“Tokyo 2020 is a big aim for me. I love racing and I want to do this for as long as possible.”
Swimmer Bethany Firth rose to prominence after topping the medals table for Great Britain at Rio 2016 with three golds and one silver.
After making her international debut at the London 2012 Paralympic Games, the 20-year-old has matured into a formidable force in the pool.
Despite her previous experience swimming at this level, she confessed that she did feel “a little bit nervous about competing at a Paralympics again,” adding, “It's such an incredible competition and I wanted to make sure I did as well as I could.”
Firth, like many other athletes, aimed simply to go to Rio and give her best possible performance.
“I only ever hope to swim as fast as I can,” she said. “But to win those medals was amazing. They are so heavy when you wear them all too.”
When asked about breaking a world record in the 100m backstroke S14 twice in the same day, she said: “I don't think about the time while I am racing. I just get out there and try to go fast. I loved getting my medals and to know I got the world records was the cherry on the top.”
Firth, along with her teammate Jessica-Jane Applegate, also broke multiple Paralympic records in the heats and finals of their other events. Much is made of rivalries between athletes but on the subject of Applegate, Firth simply said: “Jessica-Jane is a great athlete and we all push each other on so much in our races.”
She also credited her fellow S14 swimmers with helping her reach her potential.
“Everyone in the S14 is very strong and it's always good to race the girls in my category.”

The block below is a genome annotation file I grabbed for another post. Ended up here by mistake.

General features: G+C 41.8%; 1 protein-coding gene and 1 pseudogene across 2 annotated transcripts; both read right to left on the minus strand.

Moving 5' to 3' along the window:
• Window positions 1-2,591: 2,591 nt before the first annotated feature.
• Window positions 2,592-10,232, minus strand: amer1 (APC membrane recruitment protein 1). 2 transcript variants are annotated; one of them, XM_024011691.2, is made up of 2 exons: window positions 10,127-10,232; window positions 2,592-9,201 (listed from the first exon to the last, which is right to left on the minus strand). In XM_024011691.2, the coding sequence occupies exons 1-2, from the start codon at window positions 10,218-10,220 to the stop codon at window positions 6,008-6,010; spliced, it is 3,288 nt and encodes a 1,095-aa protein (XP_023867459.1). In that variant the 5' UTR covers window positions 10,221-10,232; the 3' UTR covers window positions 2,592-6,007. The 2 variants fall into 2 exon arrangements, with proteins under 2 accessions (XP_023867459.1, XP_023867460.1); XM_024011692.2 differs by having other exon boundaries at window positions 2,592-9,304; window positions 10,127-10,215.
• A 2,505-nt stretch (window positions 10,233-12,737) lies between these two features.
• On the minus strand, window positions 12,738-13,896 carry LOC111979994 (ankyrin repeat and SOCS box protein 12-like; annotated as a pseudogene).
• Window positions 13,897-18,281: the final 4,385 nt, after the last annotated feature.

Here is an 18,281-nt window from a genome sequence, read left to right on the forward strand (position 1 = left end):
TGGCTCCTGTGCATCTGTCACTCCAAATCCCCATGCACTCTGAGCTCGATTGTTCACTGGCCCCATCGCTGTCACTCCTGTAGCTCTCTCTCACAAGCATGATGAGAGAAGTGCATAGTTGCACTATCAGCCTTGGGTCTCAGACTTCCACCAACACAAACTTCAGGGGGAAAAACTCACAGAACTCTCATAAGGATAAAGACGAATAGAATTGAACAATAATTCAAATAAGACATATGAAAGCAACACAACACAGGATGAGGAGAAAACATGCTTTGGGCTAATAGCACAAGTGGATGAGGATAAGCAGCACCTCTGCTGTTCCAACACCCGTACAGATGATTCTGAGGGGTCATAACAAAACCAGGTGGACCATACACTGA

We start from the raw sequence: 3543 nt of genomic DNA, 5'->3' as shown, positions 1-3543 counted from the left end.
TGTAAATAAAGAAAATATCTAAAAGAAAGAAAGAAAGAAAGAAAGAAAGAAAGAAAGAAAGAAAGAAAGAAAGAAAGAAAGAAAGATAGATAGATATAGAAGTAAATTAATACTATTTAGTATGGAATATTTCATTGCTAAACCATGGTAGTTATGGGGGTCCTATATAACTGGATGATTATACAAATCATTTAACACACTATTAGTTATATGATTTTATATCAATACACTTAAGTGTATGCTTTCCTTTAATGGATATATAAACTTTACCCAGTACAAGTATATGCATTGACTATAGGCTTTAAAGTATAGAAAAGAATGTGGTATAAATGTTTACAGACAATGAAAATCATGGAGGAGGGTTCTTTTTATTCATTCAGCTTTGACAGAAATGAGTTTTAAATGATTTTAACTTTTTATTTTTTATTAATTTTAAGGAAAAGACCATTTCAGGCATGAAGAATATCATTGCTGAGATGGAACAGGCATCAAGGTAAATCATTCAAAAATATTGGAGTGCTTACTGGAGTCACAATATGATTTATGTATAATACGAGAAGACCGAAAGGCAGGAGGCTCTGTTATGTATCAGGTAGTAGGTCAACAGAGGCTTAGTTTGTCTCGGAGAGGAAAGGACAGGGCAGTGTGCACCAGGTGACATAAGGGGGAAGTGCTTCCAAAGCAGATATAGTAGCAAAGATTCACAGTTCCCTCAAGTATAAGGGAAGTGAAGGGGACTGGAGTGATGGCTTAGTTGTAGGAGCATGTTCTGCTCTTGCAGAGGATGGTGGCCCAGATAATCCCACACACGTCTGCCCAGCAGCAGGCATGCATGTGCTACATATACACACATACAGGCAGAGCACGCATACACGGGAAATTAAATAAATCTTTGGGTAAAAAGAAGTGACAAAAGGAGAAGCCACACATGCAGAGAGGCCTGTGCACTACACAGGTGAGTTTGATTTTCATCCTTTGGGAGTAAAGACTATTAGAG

Perhaps unexpectedly Firth had a fear of water as a youngster, and although her brothers and sisters learned to swim, Firth had never learned. However, swimming was on the curriculum at her specialist secondary school and her athletic potential in the pool was quickly spotted by a teacher. Firth was soon competing and winning medals, including four golds in her very first competition.
These days, her mixed and comprehensive training schedule includes three swimming sessions, three gym sessions, three physiotherapy sessions and a few yoga sessions each week. Although much of her time is spent training, Firth pointed out that she does occasionally get the chance to relax: “I get Saturday off unless there is a competition.”
“[After Rio 2016] I've had a break but I'm back training now,” she added.
Next up, Firth is targeting the World Para Swimming Championships in Mexico City in October 2017. Qualification and selection will depend on a good performance at the British Para Swimming International Meet in Sheffield, Great Britain, next April.
She is also looking further ahead: “Tokyo 2020 is a big aim for me. I love racing and I want to do this for as long as possible.”
The Mexico City 2017 World Para Swimming Championships are expected to feature 550 swimmers from 60 countries between 30 September-7 October. The competition will be held alongside the 2017 World Para Powerlifting Championships, creating one big festival of Para sports.